An American psychologist, McClelland, is well recognised for his motivation need theory based on the growth levels 3 and 4 in Maslow’s motivational hierarchy. According to McClelland, all humans have primary dominant core needs that are a core ruler of motivation. Therefore, one of the following needs is prevalent and more important than the others:

1. The Need for Power

The desire to control, influence, or be responsible for other people – Like Maslow’s level 3.

2. The Need for Affiliation

The desire to maintain close and friendly personal relationships – Like Maslow’s level 3.

3. The Need for Achievement

The desire to do something better than it has been done before – like Maslow’s level 4.

Businessman celebrating achievement at his desk

Daniel Pink

The author who wrote the well-known motivation literature “Drive,” has three motivation needs to maximise the motivational driving factors. The three needs are Mastery, Autonomy, and Purpose (level four and five of Maslow’s pyarmid), and according to Pink, the three needs work perfectly together.

Edward L. Deci and Richard M. Ryan, both psychology professors, have developed a motivation and psychological theory. According to them, there are three core competencies in humans’ motivational needs. The approach focuses on the degree to which human behaviour is self-motivated and self-determined in 3 needs: affiliation – level 3, competence – level 4, and autonomy – level 5 on Maslow’s needs hierarchy.

Step 3 #  Use the Motivational Traffic Light as a Practical Guide

How to Motivate at Work?

Use the Motivational traffic light as a practical guide to creating motivation at work.

Read Light – No, Don’t do it

Close up of red traffic light for pedestrians

Creating motivation at work is a huge plus, and an even more critical task is to stop demotivation. Remember, Herzberg tells us levels one to three must be taken highly seriously and not for granted. So, consider the three first levels like motivational insurance that we wisely choose to pay and keep attention to.

A red light is simple: do not disturb the primary three levels on Maslow’s pyramid.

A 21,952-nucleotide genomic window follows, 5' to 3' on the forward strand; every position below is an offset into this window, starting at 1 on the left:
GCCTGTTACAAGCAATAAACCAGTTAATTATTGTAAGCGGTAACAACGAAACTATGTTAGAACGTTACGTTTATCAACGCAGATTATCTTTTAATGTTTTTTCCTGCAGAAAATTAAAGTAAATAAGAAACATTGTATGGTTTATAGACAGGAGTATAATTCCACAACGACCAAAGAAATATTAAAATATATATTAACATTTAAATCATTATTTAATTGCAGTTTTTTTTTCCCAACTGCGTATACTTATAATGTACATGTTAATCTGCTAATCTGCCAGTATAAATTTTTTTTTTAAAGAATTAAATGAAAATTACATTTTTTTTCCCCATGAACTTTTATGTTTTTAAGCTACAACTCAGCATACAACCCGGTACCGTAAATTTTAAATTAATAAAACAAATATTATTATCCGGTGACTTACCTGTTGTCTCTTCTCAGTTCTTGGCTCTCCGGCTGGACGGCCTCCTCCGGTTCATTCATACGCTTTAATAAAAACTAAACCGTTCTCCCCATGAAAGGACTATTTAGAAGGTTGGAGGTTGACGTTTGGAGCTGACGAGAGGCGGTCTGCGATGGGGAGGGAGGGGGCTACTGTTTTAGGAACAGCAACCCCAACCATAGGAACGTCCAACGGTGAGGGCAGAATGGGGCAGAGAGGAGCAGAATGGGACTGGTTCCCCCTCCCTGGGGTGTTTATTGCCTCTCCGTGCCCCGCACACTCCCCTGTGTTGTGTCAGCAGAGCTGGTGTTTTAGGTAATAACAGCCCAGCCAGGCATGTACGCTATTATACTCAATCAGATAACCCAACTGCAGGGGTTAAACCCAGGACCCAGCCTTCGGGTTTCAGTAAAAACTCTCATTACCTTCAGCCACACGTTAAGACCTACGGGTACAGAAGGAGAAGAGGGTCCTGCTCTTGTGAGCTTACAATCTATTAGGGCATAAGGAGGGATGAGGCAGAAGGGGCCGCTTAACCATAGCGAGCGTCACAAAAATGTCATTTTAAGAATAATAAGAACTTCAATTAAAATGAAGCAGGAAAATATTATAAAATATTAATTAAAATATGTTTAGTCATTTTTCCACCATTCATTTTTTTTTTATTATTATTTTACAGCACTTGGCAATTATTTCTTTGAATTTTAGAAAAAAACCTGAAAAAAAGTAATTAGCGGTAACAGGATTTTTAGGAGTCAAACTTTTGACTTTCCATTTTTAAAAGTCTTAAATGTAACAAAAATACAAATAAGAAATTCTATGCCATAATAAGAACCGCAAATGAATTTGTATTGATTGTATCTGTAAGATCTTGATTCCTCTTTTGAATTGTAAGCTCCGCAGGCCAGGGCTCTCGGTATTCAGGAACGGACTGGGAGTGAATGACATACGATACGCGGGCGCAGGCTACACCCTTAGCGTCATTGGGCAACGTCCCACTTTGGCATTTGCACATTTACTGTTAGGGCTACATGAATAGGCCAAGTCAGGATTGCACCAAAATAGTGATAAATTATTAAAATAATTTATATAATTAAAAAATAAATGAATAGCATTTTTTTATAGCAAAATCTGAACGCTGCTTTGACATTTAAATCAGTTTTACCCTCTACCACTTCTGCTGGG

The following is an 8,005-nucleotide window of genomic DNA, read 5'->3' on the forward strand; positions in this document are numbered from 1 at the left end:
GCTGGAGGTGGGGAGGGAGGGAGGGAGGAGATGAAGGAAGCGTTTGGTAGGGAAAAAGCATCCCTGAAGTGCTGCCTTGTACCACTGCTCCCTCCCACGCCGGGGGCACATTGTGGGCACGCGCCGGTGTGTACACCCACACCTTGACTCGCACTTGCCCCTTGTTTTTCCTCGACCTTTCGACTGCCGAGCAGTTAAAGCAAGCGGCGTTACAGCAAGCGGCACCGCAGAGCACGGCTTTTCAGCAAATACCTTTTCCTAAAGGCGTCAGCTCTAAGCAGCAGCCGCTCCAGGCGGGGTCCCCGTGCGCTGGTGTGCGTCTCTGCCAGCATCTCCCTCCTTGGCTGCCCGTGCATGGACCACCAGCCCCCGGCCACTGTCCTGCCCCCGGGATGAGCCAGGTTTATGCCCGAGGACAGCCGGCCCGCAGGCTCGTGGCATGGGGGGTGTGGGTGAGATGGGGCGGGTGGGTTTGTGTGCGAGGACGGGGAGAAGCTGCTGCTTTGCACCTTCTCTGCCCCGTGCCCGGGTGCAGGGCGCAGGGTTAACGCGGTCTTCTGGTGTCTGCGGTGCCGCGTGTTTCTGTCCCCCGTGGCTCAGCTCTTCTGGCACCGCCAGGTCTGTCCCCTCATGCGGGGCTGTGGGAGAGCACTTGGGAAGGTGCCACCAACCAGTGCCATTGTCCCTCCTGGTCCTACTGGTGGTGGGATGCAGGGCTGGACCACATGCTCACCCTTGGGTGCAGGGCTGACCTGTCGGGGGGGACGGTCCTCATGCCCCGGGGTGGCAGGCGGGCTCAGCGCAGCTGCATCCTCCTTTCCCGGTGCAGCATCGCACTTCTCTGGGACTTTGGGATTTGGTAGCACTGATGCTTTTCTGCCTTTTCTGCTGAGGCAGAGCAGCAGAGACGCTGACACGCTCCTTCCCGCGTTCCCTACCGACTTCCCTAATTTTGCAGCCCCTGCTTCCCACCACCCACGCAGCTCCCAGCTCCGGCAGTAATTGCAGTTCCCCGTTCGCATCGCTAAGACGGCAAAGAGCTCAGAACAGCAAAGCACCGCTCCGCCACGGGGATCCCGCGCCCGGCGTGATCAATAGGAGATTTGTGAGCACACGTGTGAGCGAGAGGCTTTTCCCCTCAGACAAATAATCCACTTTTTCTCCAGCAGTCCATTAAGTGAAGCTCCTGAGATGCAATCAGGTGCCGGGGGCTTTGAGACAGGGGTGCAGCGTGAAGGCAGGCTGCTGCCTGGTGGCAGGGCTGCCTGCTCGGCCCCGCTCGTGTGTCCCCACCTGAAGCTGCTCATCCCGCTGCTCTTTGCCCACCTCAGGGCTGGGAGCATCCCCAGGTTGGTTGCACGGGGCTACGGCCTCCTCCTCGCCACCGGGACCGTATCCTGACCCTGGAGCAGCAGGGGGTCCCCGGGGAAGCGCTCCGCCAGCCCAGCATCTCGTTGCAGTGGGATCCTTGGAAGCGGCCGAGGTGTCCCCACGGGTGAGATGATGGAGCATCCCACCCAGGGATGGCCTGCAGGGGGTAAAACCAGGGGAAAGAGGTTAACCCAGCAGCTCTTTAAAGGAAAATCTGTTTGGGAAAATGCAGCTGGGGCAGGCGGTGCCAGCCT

• Don’t reduce or take away already established needs, benefits, and comforts at work. For example, coffee, food supply, cell phones, and other demand or excellent office supplements. Because if you do, you will create dissatisfaction (Herzberg).
  • Be sure not to remove any safety spaces that can create fear and discomfort. For example, reducing or deleting a personal office, bonuses, health insurance, or any other supplement that could trigger level 2 on Maslow’s safety and protection needs. Because you can create demotivation, stress, fear, and anxiety.
  • Keep the opportunities for social dining, social networking, and teambuilding in place beside the typical workflow. Since loving and belongingness are needed to exist and avoid demotivation, don’t allow the social culture to be on a different “caste system.” Treat everyone with respect for social validation and connection, and this will breed motivation.

Yellow Light – Prepared Good Motivational Question  

Close up of orange traffic light against blue sky

To create motivation at work, you can prepare good motivational queries and use them for connection, good communication among leaders, teams, and individuals. Consider communication to be the golden Britch to create motivation. After all, it is impossible to be good to motivate and not suitable to communicate. Motivation skills start with questions to collect information about critical needs and create opportunities and solutions

Here is a basic start-up question:

  • Physical needs: What are your basic needs at work?
  • Safety needs: What do you need to feel safe and secure at work?
  • Loving and belonging needs: How can the work best fulfil your needs for social connections?
  • Ego and self-esteem needs: What is necessary for you about your self-esteem, mastery, and autonomy?
  • Self-actualisation needs: What is your full potential, your mission and whole purpose at work, and how will you know when you have it?

Greenlight – Yes, Motivation – do it

Close up of green traffic light against blurred buildings

To create high motivation and satisfaction (Herzberg), fulfil levels 4 and 5 on Maslow’s motivational theory.

  • Start a strategy workshop for creating motivation at work, and if necessary, make different motivational strategies for various groups and leaders. Use Maslow’s hierarchy as a critical guideline.
  • Conduct an individual motivation strategy by talking with the employees and asking them about the five levels of needs and motivation. Then, collect the results and create high motivation with the new knowledge.
  • Finally, create a workshop where you teach the staff about motivation and human needs. This can be beneficial because it causes great self-awareness and great self-responsibility where the team on an individual level take charge of their own needs as much as possible. After all, the highest level of needs is self-actualising. So if you trust the motivational experts, you are willing to give the staff more autonomy and mastery for their motivation levels.